Goliyon Ki Raasleela Ram-Leela (transl. A play of bullets: Ram-Leela) is a 2013 Indian tragic romance film composed and directed by Sanjay Leela Bhansali, who also composed its soundtrack. The film was jointly produced by Bhansali and Eros International's Kishore Lulla; it stars Ranveer Singh and Deepika Padukone. The supporting cast includes Supriya Pathak, Richa Chadda, Sharad Kelkar, Gulshan Devaiah, Barkha Bisht Sengupta, and Abhimanyu Singh. Priyanka Chopra made a cameo appearance in the song Ram Chahe Leela. Based on the tragedy Romeo and Juliet by William Shakespeare, Ram-Leela narrates the star-crossed romance between the two eponymous lovers, who belong to warring factions but fall in love with each other.
Bhansali conceived Ram-Leela while working on his directional debut Khamoshi: The Musical; an insufficient budget led to the project being postponed. After reviving the project in 2012, Singh and Padukone were cast in the lead roles over many other choices. Principal photography began in Gujarat before moving to Rajasthan. Much of the filming was done on sets, despite previous plans against doing so. The background score was composed by Monty Sharma, while the lyrics were written by Siddharth–Garima.
The film's release, scheduled on 15 November 2013, was stayed by Delhi High Court. The film initially titled Ram-Leela was changed to Goliyon Ki Raasleela Ram-Leela in response to an order by the court, allowing it to release on the scheduled date. It received positive reviews, with praise directed to the performances of the cast members, particularly Singh and Padukone. Criticism was focused on its plot and elements of violence. Ram-Leela earned ₹2.02 billion in its theatrical run, and was the fifth highest-grossing Indian film of 2013.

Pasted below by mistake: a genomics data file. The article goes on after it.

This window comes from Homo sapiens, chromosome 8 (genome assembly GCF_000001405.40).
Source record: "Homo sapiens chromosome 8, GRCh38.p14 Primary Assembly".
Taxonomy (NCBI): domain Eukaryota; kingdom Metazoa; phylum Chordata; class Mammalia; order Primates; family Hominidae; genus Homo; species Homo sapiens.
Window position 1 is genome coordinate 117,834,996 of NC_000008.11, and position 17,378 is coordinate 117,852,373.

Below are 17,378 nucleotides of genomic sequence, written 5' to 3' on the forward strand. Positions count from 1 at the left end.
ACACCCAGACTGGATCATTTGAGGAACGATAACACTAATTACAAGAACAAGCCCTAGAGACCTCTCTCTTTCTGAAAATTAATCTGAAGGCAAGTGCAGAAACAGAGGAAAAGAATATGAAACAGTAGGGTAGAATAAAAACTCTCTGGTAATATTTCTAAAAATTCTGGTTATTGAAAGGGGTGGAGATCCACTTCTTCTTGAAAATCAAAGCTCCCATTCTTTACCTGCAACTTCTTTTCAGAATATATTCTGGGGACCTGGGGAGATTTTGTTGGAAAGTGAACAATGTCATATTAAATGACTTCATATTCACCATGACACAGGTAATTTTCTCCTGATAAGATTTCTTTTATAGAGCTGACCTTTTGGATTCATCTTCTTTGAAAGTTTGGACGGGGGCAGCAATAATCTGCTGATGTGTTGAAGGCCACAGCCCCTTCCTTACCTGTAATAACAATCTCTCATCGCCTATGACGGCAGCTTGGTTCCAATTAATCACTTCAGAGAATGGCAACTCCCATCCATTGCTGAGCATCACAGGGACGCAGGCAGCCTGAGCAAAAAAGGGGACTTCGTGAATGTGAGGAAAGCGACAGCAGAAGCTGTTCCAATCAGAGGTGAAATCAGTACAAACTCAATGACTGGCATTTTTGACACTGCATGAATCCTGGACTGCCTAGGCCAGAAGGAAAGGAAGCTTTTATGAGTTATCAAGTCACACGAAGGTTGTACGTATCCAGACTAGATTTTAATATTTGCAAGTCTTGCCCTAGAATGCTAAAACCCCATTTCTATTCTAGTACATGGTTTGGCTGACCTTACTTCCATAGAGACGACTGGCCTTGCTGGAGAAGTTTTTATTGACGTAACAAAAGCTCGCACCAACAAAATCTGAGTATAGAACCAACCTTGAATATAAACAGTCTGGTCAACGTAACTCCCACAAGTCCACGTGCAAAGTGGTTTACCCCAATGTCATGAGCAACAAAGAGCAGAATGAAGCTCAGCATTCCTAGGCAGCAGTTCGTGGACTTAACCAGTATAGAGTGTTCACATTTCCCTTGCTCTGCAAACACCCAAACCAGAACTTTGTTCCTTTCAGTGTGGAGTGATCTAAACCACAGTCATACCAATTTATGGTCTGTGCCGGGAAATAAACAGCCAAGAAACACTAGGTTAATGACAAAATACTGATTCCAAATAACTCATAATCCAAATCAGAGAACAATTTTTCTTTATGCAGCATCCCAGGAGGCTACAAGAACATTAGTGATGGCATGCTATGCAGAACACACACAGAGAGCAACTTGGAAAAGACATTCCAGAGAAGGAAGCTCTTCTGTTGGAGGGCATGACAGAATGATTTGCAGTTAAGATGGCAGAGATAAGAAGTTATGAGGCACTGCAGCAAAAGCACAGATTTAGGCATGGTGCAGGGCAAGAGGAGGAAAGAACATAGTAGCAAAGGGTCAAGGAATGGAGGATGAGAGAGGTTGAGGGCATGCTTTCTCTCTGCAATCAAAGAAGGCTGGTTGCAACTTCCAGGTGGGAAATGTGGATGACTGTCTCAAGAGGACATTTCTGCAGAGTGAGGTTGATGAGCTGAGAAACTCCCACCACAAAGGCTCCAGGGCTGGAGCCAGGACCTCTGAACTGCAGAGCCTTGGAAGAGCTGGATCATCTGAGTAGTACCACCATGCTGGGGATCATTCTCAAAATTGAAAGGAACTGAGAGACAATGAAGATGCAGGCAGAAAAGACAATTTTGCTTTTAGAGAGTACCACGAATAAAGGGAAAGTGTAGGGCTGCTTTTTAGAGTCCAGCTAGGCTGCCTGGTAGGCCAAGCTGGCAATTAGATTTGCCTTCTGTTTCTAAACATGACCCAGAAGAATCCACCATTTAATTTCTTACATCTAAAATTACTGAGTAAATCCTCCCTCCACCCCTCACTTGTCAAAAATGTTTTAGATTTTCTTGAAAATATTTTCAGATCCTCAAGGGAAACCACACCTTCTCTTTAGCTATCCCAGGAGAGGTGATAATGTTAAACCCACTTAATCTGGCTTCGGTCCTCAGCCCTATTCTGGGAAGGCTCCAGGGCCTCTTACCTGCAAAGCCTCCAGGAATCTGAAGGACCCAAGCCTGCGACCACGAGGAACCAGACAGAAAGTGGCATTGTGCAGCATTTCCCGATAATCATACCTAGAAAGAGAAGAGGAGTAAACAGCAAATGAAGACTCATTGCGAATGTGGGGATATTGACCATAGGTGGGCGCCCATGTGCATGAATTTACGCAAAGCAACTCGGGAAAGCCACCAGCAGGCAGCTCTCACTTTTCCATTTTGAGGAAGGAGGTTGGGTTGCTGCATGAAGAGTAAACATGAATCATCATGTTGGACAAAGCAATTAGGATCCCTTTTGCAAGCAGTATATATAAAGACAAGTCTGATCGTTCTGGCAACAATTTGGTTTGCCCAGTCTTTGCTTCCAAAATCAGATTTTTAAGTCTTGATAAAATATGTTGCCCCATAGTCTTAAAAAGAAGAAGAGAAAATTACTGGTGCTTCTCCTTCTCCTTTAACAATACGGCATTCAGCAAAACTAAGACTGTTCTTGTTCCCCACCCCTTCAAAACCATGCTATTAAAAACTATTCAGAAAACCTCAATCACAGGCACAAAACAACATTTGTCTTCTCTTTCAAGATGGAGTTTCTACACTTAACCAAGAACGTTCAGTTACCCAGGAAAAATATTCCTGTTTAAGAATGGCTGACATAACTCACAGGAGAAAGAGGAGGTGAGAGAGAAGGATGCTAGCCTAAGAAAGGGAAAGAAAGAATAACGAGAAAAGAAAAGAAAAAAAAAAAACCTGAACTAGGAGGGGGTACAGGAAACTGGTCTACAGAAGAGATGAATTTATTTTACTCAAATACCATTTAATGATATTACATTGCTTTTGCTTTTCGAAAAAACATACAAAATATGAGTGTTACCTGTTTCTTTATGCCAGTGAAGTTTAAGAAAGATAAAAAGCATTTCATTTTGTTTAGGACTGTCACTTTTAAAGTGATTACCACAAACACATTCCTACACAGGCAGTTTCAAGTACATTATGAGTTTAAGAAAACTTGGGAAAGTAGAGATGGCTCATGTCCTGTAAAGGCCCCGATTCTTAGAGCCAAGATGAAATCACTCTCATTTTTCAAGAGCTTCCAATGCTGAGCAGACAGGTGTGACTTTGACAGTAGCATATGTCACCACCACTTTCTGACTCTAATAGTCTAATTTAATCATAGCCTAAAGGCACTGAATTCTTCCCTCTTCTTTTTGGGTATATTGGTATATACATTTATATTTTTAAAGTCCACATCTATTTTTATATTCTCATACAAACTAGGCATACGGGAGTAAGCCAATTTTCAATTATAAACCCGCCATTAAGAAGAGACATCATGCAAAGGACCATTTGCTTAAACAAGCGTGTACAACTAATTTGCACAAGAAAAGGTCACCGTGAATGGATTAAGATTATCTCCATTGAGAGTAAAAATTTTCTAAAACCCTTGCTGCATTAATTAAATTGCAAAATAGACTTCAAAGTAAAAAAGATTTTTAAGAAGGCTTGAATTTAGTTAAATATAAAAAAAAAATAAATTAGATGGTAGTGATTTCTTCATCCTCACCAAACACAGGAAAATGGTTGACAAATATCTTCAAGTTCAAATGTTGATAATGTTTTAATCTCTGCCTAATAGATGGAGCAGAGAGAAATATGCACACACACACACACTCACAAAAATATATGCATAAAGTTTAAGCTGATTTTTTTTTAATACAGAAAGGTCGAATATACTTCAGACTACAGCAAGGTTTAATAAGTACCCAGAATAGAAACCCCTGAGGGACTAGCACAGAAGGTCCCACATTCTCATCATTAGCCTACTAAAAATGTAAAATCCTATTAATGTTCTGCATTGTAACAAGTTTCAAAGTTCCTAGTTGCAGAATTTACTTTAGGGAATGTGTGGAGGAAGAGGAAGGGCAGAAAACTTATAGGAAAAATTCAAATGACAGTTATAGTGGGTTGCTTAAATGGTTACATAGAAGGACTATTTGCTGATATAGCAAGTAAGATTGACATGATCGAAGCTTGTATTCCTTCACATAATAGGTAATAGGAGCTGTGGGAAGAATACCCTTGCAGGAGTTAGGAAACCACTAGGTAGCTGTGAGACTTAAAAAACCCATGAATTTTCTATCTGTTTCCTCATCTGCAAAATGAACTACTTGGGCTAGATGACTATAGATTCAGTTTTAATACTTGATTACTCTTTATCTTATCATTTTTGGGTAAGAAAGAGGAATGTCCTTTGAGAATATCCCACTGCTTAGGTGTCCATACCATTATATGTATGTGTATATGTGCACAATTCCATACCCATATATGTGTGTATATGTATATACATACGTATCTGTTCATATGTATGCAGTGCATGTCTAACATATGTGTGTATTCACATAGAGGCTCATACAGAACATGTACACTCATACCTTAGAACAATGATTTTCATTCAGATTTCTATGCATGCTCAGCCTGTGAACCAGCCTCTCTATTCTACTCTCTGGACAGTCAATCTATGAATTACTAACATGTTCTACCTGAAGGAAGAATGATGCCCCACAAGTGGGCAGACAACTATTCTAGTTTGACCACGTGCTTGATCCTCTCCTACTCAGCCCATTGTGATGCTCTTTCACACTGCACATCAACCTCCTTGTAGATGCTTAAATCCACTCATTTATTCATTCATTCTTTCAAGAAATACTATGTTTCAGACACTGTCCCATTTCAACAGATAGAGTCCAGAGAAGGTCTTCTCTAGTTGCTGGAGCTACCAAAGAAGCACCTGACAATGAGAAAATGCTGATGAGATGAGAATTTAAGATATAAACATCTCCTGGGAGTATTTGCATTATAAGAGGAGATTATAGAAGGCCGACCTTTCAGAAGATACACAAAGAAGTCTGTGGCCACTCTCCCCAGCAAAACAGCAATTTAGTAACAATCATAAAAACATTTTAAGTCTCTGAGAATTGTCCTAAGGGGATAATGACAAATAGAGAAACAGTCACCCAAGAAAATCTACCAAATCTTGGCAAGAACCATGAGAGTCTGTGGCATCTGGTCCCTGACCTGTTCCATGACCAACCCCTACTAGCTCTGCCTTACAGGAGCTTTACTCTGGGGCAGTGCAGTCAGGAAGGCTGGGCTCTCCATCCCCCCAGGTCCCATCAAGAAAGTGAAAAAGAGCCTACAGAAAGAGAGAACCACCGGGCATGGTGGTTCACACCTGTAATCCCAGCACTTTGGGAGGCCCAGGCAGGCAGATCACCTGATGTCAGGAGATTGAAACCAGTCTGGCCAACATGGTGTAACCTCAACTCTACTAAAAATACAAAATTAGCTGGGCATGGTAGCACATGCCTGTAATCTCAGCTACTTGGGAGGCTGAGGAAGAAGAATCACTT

Ram-Leela received 8 nominations at the Filmfare Awards, winning three including Best Actress for Padukone. At the International Indian Film Academy Awards, it received nine nominations, including for Best Film, and won two.
Theatrical release poster
|Directed by||Sanjay Leela Bhansali|
|Produced by||Sanjay Leela Bhansali|
(Lyrics & Dialogue)
|Screenplay by||Sanjay Leela Bhansali|
|Based on||Romeo and Juliet|
by William Shakespeare
|Music by||Original songs:|
Sanjay Leela Bhansali
|Edited by||Sanjay Leela Bhansali |
Rajesh G. Pandey
|Distributed by||Eros International|
|Box office||₹220 crore|
In the fictional Gujarati village Ranjaar, infamous for its uninhibited manufacture and sale of arms and ammunition, two clans—Rajadi and Sanera—have been at odds with each other for the past 500 years. A violent altercation between the two occur after Bhavani, a Sanera, fires at the son of Meghjibai, a Rajadi chieftain. Bhavani is almost killed by Meghjibai but Ram, Meghjibai's younger brother, intervenes and saves Bhavani. All the Rajadi elders are irked by Ram being a vagabond who deals in porn films and stolen cars, with his mindset of making truce with the other clan.
During the festival of Holi, Ram boldly enters the house of the Sanera heads and flirts with Leela while her mother, Dhankor Baa, the chieftain of the Saneras, is busy arranging a match for her daughter with a simple-minded NRI. Leela's elder brother, Kanji, is angered by Ram's entry in the house and bribes the local police to raid Ram's house. Ram, however, manages to convince the policemen to leave in exchange for a set of his blue films. Ram and Leela develop a romance and plan to elope but a grim turn of events follows when Kanji accidentally kills Meghji, Ram's brother, and is in turn killed by Ram.